Air­ven­ture re­port

Air­ven­ture, the US Ex­per­i­men­tal Air­craft As­so­ci­a­tion’s great an­nual show was a show­case for home- and fac­tory-built air­craft, new and old − and one or two no­table de­buts

Pilot - - CONTENTS - Words & pho­tos: Nigel Hitchamn

Nov­el­ties at Oshkosh (Air­ven­ture electrics ‘ex­tra’ p. 52)

Oskosh en­joyed per­fect weather through nearly all the week of Air­ven­ture, which was a big con­trast to the massive storms which left five inches of rain on the grounds the Fri­day and Satur­day be­fore the fly-in started. The rain left many ar­eas wa­ter­logged, with some air­craft park­ing ar­eas closed un­til Tues­day to al­low them to dry off. De­spite this there were still 2,758 ‘show planes’ reg­is­tered, in­clud­ing 1,057 home­builts, 939 vin­tage air­craft and 400 war­birds. The event at­tracted a record 642,000 vis­i­tors, who came to see not just the air­craft but 863 com­mer­cial ex­hibitors, plus fo­rums, work­shops, pre­sen­ta­tions and, of course, the air­show.

The EAA was celebratin­g its fifti­eth Oshkosh fly-in and there were a good num­ber of air­craft present that had been to the first event and even some that had

flown to all fifty. While high­lights among the war­birds and vin­tage air­craft are re­ported in ‘Old Timers’ (p.56) sec­tion, there were also many great home­builts on show, both vin­tage and new, and some ter­rific fly­ing dis­plays, not the least be­ing the ‘Air At­tack’ demon­stra­tion of fire bombers, which starred the Vik­ing Aerospace (Canadair) CL-215, sup­ported by a Colorado ANG C-130, Air trac­tor 801, Ae­ro­com­man­der spot­ter plane and a flyby from a vin­tage A-26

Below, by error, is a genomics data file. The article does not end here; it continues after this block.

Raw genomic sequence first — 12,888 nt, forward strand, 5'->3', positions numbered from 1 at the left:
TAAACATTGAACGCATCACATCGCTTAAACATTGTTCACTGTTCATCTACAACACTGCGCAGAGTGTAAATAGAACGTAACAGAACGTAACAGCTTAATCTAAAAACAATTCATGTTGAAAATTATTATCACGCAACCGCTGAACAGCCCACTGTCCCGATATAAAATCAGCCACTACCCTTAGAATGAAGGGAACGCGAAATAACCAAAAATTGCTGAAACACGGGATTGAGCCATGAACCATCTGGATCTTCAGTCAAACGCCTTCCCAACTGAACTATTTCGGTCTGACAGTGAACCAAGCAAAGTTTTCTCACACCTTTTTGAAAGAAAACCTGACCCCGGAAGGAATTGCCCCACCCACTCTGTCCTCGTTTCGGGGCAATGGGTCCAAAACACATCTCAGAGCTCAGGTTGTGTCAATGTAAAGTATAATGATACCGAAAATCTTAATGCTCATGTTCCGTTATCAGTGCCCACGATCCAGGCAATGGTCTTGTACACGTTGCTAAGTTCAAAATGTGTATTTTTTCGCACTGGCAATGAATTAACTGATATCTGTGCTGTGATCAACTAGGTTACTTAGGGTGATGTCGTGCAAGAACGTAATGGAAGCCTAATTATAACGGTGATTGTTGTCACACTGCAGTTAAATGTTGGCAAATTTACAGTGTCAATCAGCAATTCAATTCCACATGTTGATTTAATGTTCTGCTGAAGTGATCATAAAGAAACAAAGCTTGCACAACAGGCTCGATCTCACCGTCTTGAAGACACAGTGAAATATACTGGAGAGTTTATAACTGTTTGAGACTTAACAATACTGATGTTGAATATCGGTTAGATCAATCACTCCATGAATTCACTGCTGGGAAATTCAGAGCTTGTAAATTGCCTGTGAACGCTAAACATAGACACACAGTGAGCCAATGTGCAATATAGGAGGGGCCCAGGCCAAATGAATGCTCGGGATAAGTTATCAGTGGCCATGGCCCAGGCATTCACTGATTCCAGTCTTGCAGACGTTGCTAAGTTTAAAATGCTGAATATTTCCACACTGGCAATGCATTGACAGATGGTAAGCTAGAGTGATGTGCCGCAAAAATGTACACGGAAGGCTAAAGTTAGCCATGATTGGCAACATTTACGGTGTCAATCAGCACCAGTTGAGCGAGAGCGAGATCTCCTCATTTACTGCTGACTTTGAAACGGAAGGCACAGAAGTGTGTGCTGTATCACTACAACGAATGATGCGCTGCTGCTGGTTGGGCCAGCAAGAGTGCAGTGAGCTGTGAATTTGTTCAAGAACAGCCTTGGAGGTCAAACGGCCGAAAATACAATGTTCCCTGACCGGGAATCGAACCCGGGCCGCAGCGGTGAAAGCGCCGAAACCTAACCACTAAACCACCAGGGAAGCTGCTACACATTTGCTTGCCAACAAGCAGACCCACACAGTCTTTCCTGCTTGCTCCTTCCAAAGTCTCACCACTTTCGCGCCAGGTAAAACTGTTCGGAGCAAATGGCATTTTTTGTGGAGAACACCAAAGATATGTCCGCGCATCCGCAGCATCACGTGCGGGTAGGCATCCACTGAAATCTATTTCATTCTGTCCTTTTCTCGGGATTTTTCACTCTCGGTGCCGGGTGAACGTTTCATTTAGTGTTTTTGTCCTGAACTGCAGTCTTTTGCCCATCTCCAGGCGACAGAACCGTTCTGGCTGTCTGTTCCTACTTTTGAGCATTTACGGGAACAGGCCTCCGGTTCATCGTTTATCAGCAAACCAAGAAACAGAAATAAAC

This was an­other fan­tas­tic year for Oshkosh and Air­ven­ture: a week spent im­mersed in avi­a­tion with plenty for ev­ery­one to see, but never enough time to see it all.

For your di­aries, next year’s dates have al­ready been an­nounced: 20 to 26 July

2019 marks fifti­eth time the EAA has held its grand, and ever-ex­pand­ing fly-in at Oshkosh Wittman Re­gional Air­port (OSH)

1932 Pi­eten­pol Air­cam­per, which flew to the very first EAA con­ven­tion at Oshkosh in 1953 be­fore the event moved to Rock­ford and then back to Oshkosh in 1970

CLOCKWISE FROM ABOVE: Game Bird duo (de­signed by Philip Steinbach and first pro­duced in the UK at Wick­enby, th­ese air­craft are now made in Arkansas); Cub Crafters’ tri-gear NXCUB, in­tended to be eas­ier to han­dle; Czech Koinzer Ex­plorer, an all-com­pos­ite, PT-6 en­gined six-seater flown across the Pond for Air­ven­ture; Curti Zefhir – first he­li­copter with a bal­lis­tic parachute re­cov­ery sys­tem; Texas Colt, a Ro­tax 912 en­gined, tube frame and com­pos­ite LSA with a 485 lb use­ful load and 75% cruise speed of 110kt; a ‘new old’ aero­plane in the form of the KIP Aero Sop­with 1½ strut­ter kit­plane, pow­ered by a su­perb replica Gnome Monosoupap­e 100hp ro­tary en­gine man­u­fac­tured by CAMS (Clas­sic Aero Ma­chin­ing Ser­vice) in New Zealand; Vik­ing Aerospace (Canadair) CL-215 in dis­play ac­tion; this year’s Grand Cham­pion plans-built home­built, Ru­tan Long Ez N82EZ; an­other ‘new old’ aero­plane – al­beit more of a looka­like than a true replica – Tim­ber Tiger’s 95% scale Ryan ST-L, de­signed for D-mo­tor LF-39, Ro­tax 912 or Wal­ter Mikron III power; and the ‘quantum leap for­ward’ NG, lat­est aer­o­batic de­sign from Ex­tra – an all car­bon com­pos­ite air­craft with a 315hp Ly­coming AEIO-580 en­gine

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